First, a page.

A conversation with Brandon Raines, CEC, CTC, CAL Educator, ORSCC
For Brandon Raines, strong connection is integral to Agile practice. As an Organization Design and Enterprise coach, he incorporates Scrum, xP and Lean principles to provide higher value, while Organization and Relationship Systems Coaching (ORSC™) gives him tangible tools and a vocabulary to foster relationship in teams.
In a career which has included stints in development, testing, project management and architecture, Brandon's clients have ranged from commercial entities to federal government teams.
In addition to being an ORSC Certified coach, Brandon holds a Bachelor of Science in Computer Science from Morehouse College. He is a Certified Scrum Master, Certified Scrum Practitioner and Certified Enterprise Coach with the Scrum Alliance, and also trained with the Disney Institute in Customer Relationship. Brandon is a noted author and speaker on topics of leadership, organization design, and teamwork.
In this conversation, Brandon discusses why kindness is a guiding principle, how a French culinary term relates to Agile practice, and the ways that ORSC has proved useful in his personal life.
If Brandon were to define his purpose, it would be:
When people are really excited about the mission or purpose behind what they're doing, that gets me really jazzed. I feel that energy - people coming into work every single day, being really excited about working together on what they're trying to do. In my small way, I get to contribute to doing something really good for humanity.
On his superpower
Product development is hard, and people working together can be hard. There's lots of complexity. I try to make complex concepts more accessible, so that folks can focus in on the actual work.
Those things that we are told as kids - how we treat each other, small acts of kindness, and kindness in general - that’s a guiding force for me and how I operate in the world. I stress to my kids - I just want you to be kind human beings. Operating from a place of kindness is important.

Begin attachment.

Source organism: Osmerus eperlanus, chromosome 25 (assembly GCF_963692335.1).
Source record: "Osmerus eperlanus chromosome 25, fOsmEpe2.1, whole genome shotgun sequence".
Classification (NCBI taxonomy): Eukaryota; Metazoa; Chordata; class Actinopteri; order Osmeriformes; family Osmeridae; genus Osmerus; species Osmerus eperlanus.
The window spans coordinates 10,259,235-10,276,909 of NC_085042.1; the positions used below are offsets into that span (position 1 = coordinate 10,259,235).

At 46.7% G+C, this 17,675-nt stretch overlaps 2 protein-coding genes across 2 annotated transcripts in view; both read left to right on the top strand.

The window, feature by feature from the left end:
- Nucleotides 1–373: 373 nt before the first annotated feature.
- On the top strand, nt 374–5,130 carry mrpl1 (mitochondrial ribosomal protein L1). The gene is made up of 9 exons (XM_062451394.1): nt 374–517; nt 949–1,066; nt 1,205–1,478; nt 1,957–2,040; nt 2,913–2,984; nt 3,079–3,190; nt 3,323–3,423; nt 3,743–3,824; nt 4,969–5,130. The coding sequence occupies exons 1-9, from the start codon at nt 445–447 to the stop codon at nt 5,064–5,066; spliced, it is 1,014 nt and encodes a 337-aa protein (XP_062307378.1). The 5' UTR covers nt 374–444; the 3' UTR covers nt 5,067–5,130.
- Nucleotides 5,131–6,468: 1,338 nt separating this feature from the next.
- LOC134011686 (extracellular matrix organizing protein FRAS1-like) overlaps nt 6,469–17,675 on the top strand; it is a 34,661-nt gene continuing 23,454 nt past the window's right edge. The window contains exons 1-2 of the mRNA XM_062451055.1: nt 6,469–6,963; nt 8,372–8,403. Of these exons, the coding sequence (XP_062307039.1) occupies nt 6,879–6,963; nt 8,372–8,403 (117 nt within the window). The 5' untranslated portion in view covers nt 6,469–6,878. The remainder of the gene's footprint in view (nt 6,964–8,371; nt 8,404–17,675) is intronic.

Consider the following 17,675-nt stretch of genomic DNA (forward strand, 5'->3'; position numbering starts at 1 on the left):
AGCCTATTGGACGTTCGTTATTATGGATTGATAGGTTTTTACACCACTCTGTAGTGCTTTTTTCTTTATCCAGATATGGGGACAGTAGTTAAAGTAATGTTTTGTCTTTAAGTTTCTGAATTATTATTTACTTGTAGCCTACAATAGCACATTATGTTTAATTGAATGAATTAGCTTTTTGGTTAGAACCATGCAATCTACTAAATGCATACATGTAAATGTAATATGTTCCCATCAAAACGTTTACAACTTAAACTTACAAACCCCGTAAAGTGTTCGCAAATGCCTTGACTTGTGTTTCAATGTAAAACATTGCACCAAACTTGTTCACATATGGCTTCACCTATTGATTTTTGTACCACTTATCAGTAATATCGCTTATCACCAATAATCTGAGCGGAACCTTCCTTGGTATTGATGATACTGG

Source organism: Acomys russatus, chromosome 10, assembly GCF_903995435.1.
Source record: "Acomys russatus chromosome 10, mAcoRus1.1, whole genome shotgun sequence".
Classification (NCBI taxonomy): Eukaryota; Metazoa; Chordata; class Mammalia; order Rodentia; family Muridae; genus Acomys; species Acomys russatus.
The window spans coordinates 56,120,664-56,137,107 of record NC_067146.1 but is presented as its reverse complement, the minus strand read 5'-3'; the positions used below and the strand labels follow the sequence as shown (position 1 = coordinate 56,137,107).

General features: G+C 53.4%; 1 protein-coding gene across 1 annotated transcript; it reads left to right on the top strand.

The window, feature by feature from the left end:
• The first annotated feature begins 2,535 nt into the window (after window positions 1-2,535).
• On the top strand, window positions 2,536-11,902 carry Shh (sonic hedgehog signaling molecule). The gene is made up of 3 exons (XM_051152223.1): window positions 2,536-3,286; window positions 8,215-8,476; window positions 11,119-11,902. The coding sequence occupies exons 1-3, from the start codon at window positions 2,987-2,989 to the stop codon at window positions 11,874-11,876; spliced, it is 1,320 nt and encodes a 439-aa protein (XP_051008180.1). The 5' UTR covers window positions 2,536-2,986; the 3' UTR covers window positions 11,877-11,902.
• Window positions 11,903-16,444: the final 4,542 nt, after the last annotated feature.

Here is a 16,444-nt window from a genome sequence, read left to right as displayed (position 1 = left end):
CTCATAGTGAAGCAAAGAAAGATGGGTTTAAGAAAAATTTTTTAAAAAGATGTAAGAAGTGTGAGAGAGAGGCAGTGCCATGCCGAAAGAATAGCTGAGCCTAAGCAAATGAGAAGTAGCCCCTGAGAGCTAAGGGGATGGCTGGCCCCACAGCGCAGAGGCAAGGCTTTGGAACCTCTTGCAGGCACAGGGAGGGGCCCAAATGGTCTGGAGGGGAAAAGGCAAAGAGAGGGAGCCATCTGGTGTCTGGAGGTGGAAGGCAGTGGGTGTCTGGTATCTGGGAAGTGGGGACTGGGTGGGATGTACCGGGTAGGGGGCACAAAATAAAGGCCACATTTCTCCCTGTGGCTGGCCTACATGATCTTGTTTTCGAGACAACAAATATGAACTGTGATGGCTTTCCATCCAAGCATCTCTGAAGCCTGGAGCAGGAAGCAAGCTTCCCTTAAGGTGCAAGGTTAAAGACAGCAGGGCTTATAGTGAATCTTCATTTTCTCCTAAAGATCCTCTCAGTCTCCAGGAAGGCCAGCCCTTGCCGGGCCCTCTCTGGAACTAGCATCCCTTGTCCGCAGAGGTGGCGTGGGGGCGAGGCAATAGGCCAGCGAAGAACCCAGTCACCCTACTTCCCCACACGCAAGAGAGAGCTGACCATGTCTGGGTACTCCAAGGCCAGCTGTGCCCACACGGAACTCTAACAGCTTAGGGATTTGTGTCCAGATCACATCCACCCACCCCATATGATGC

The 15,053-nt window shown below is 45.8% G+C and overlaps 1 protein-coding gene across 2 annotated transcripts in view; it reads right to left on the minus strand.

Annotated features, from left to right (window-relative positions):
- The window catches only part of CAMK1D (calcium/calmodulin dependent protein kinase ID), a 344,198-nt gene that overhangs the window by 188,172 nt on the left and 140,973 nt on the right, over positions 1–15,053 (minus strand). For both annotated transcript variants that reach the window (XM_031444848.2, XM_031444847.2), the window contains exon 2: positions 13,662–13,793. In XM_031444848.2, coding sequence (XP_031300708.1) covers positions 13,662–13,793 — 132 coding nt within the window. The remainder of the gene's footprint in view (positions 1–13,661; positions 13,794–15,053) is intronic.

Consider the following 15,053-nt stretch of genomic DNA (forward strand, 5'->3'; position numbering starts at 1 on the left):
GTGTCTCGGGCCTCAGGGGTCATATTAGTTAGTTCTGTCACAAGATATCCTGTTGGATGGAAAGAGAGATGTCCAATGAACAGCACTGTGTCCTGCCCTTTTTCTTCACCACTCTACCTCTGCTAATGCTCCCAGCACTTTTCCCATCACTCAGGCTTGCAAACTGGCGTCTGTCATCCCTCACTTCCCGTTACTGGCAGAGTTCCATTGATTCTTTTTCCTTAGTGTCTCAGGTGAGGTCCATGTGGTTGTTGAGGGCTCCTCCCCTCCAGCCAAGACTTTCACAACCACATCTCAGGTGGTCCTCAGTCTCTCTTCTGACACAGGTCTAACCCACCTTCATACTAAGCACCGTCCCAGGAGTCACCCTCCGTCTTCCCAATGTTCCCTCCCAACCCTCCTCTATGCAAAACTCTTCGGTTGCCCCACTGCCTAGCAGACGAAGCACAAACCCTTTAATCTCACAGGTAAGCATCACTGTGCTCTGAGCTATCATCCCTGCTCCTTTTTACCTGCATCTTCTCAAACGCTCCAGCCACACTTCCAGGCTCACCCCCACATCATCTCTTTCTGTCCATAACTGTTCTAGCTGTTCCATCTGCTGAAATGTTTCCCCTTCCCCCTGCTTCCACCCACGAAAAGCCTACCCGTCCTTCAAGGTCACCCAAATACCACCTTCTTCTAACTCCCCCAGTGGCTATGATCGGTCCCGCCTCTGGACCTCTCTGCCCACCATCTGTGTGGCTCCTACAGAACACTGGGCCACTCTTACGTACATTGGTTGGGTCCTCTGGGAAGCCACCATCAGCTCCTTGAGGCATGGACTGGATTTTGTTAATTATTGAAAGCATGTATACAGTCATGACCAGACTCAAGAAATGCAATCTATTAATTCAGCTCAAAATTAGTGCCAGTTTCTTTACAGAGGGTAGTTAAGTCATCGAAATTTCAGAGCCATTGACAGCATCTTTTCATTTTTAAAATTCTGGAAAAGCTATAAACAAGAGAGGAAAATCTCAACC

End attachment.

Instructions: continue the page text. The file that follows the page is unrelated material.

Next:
Hooked on software development
Right now, I work really heavily in the information technology space, building software products. I spend a lot of time there as an Agile coach, helping product development teams and organizations to work better with each other.
My real roots are as a software developer. That's where I started, and it's still my first love.
I was in middle school, probably in sixth or seventh grade, and my mom sent me to this summer camp. A seriously nerdy summer camp. We were plopped down in front of an Apple II and taught how to program. From that point, I was hooked. I took every opportunity to learn about technology and software development. I had internships in high school, learning how to code effectively, and I was a computer science major in school.
As a software developer, I started to become aware of Agile. That mindset, those practices and principles really sang to me as a way of being. Once I became aware of it, I tried to bring Agile into every client space. It was the way that I wanted to work.
Eventually I was asked to help others do it, and to start coaching it. I had no idea what that meant. But I said I can surely show what we've been doing on projects that I've been involved with, and if it helps folks to have a better way of working both in the customer space and for the development teams, then I've helped in some small way to make things better.
That was almost 15 years ago.
Five or six years ago, I noticed that the Agile coaches that I was hanging out with were talking about professional coaching. I'm one of those continuous learners. If it sounds interesting, I'll try it.
ORSC sounded intriguing - a skillset that would lend itself really well to Agile coaching. I decided to take Fundamentals. In that first class, it was like - I get it. I get why this is helpful and how it relates to Agile coaching.